Sunday, May 14, 2017

My Mother and Cars

Maybe a car my mother drove?
Don't confuse the title of this post with "My Mother the Car", which was an entertaining television series starring Jerry Van Dyke (notwithstanding what later critics had to say about it).  For Mother's Day, I wanted to share the saga of my mother's love-hate relationship with cars.  Maybe it was because she grew up in major urban centers where it was not common for everyone to have a car, but my mother and cars didn't always seem to get along.

The reason my parents met is because she was in a car that broke down.  I don't know if it was my mother's car or her best friend's.  The story is that they were going to a party and the car broke down.  My mother was fretting that they'd miss the party, but her friend said, "Don't worry, I'll call my uncle.  He can fix it."  It turns out my mother's best friend was my father's niece (so she's my first cousin).  I never heard if he fixed the car, but my parents married soon after.

When I was very young, my family lived in Southern California, where cars were a necessity.  While it was possible to get around without one, it took forever to do so.  I can't imagine my mother trying to go by bus with three small children; she didn't have the patience.  She had a horrible sense of direction, however, and got lost all the time.  The amazing thing is that my brother, who was not quite 8 years old when we left California, was often the one who gave her directions to get home again.  (And just to prove that it wasn't something about driving in Los Angeles that caused her to lose her sense of direction, she even managed to get lost in Niceville, Florida, which is about as small as it sounds.)

Another memorable car breakdown my mother experienced was on the Grapevine, the twisty, turny highway that goes through the Tehachapi Mountains and is the connection between the San Joaquin Valley and the Los Angeles area.  Apparently she and a friend (not my cousin) were driving from Los Angeles to Modesto to a party (yup, another one).  The car broke down on the Grapevine.  Rather than miss their party, my mother and her friend left the car where it was, headed to Modesto some other way, and left it to my father to retrieve the car.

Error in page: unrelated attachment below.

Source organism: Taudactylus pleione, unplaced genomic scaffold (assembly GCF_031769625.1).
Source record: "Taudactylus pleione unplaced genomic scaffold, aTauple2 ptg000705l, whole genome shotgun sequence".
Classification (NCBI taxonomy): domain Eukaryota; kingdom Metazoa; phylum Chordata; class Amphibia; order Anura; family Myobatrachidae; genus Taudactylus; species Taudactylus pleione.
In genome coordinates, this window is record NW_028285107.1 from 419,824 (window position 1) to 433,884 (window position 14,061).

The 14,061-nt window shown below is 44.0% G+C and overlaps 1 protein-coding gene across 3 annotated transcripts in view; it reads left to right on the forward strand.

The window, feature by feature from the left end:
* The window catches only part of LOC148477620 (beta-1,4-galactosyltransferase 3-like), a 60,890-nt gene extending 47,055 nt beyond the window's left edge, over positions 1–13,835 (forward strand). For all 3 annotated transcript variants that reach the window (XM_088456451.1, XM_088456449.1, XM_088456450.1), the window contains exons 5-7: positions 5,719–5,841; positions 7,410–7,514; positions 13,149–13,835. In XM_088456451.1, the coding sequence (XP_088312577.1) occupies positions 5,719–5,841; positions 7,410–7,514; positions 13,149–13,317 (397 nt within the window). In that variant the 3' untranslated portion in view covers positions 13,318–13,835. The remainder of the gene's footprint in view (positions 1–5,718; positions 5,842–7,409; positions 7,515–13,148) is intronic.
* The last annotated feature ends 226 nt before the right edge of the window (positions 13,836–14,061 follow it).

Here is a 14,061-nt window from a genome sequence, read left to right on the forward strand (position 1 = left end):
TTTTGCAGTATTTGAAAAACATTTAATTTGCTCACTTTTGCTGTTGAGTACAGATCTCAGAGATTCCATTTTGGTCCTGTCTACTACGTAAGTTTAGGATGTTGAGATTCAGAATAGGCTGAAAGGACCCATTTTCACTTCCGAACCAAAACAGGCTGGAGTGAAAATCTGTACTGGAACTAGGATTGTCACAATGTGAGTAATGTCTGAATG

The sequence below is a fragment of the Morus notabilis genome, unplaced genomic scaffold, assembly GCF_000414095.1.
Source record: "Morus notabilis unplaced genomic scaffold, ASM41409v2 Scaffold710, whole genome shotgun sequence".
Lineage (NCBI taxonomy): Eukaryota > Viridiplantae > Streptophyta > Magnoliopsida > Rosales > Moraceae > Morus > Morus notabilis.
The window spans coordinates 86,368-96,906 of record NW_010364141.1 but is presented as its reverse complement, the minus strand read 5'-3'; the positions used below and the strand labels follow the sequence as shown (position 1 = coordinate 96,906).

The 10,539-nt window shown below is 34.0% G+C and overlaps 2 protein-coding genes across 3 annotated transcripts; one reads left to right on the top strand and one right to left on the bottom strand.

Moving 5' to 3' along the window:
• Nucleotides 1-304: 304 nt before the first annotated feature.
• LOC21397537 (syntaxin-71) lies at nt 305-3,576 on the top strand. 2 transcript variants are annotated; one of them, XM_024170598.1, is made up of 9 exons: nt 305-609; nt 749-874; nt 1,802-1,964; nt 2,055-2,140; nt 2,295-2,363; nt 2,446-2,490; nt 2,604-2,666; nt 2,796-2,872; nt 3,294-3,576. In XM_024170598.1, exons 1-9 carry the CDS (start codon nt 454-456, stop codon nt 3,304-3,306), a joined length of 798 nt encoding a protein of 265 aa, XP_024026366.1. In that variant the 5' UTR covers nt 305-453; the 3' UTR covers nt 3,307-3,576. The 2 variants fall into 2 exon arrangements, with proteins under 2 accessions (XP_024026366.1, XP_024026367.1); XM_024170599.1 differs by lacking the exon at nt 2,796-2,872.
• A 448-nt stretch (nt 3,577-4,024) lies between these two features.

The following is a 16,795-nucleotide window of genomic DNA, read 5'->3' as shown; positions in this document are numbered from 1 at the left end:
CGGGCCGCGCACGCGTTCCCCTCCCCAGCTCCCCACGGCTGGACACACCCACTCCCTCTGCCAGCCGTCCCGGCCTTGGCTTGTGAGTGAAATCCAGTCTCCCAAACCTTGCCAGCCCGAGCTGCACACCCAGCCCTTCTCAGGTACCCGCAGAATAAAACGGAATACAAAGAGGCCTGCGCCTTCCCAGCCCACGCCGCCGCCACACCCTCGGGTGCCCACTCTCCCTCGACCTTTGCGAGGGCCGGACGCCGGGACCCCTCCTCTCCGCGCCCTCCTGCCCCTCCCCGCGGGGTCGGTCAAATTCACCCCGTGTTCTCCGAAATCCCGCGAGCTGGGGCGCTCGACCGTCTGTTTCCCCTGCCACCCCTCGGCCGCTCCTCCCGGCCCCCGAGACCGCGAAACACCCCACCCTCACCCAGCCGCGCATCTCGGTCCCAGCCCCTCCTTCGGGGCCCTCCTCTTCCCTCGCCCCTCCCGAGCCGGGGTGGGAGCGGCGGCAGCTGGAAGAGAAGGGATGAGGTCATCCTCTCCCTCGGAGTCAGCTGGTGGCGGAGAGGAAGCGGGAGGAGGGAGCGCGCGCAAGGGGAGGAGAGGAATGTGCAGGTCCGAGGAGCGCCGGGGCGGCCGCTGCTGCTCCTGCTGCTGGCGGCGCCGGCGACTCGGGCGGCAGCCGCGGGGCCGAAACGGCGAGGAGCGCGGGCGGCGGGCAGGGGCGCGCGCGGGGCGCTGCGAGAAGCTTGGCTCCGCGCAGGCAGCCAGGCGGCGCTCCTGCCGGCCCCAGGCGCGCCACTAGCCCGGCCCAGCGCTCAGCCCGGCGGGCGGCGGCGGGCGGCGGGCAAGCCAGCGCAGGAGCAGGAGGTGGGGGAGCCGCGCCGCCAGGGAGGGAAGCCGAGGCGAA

Through all of this my mother had been driving automatics.  When my family moved to Australia, however, my father told her that she was going to have to learn to drive a stick, because there just weren't that many automatics in Australia, and they were extremely expensive.  So it was drive a stick, rely on public transportation, or stay at home.  That was enough to motivate my mother, but she was never great with a stick.  She definitely believed in the phrase, "If you can't find 'em, grind 'em."  (Unfortunately, I think she taught my brother to drive, and for several years he ground gears with the best of them.)

To some degree my mother recognized her limitations, and sometimes she chose not to push it.  When we were living in Florida, she had taken my siblings and me to a theme park (sorry, don't remember which one), and on the way home we experienced one of those lovely heavy Florida thunderstorms, where it's almost white-out conditions.  Rather than try to drive through the storm, my mom pulled over to the side of the highway, and we waited it out.

Perhaps the most eye-catching thing my mother did with a car was the time she hit a deer.  I don't know how common it is, but she rolled the car.  Luckily, she was fine.  My stepfather told me he drove past the rolled car on the other side of the highway and didn't realize my mother was in it.

At least she wasn't hit by lightning in a car.  That happened to her twice while she was on the phone.

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